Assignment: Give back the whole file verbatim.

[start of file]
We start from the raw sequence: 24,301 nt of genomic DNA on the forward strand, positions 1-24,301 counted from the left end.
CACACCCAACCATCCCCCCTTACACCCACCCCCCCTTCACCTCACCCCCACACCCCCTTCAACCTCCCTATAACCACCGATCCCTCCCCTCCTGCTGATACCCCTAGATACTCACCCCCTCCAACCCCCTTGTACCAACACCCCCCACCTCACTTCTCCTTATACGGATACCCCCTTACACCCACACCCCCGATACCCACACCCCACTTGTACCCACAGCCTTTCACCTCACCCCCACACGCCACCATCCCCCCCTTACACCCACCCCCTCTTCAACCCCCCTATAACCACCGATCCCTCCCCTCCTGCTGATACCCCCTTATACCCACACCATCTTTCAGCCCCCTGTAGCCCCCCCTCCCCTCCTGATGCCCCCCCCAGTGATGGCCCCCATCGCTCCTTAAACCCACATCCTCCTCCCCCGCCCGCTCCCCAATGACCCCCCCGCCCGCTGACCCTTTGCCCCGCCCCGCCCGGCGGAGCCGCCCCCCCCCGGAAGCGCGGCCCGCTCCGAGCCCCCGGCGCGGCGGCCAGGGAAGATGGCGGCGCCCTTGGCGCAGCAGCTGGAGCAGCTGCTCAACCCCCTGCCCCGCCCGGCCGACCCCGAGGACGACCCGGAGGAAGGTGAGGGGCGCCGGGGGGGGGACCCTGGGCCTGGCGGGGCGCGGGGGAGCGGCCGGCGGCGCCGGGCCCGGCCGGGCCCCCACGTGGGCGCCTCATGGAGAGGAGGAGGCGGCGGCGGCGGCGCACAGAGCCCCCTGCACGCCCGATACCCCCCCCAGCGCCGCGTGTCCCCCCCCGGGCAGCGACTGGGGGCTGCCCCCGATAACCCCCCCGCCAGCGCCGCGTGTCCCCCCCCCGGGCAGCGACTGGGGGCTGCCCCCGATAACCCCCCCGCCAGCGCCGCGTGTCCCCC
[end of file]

We start from the raw sequence: 24,301 nt of genomic DNA on the forward strand, positions 1-24,301 counted from the left end.
CACACCCAACCATCCCCCCTTACACCCACCCCCCCTTCACCTCACCCCCACACCCCCTTCAACCTCCCTATAACCACCGATCCCTCCCCTCCTGCTGATACCCCTAGATACTCACCCCCTCCAACCCCCTTGTACCAACACCCCCCACCTCACTTCTCCTTATACGGATACCCCCTTACACCCACACCCCCGATACCCACACCCCACTTGTACCCACAGCCTTTCACCTCACCCCCACACGCCACCATCCCCCCCTTACACCCACCCCCTCTTCAACCCCCCTATAACCACCGATCCCTCCCCTCCTGCTGATACCCCCTTATACCCACACCATCTTTCAGCCCCCTGTAGCCCCCCCTCCCCTCCTGATGCCCCCCCCAGTGATGGCCCCCATCGCTCCTTAAACCCACATCCTCCTCCCCCGCCCGCTCCCCAATGACCCCCCCGCCCGCTGACCCTTTGCCCCGCCCCGCCCGGCGGAGCCGCCCCCCCCCGGAAGCGCGGCCCGCTCCGAGCCCCCGGCGCGGCGGCCAGGGAAGATGGCGGCGCCCTTGGCGCAGCAGCTGGAGCAGCTGCTCAACCCCCTGCCCCGCCCGGCCGACCCCGAGGACGACCCGGAGGAAGGTGAGGGGCGCCGGGGGGGGGACCCTGGGCCTGGCGGGGCGCGGGGGAGCGGCCGGCGGCGCCGGGCCCGGCCGGGCCCCCACGTGGGCGCCTCATGGAGAGGAGGAGGCGGCGGCGGCGGCGCACAGAGCCCCCTGCACGCCCGATACCCCCCCCAGCGCCGCGTGTCCCCCCCCGGGCAGCGACTGGGGGCTGCCCCCGATAACCCCCCCGCCAGCGCCGCGTGTCCCCCCCCCGGGCAGCGACTGGGGGCTGCCCCCGATAACCCCCCCGCCAGCGCCGCGTGTCCCCC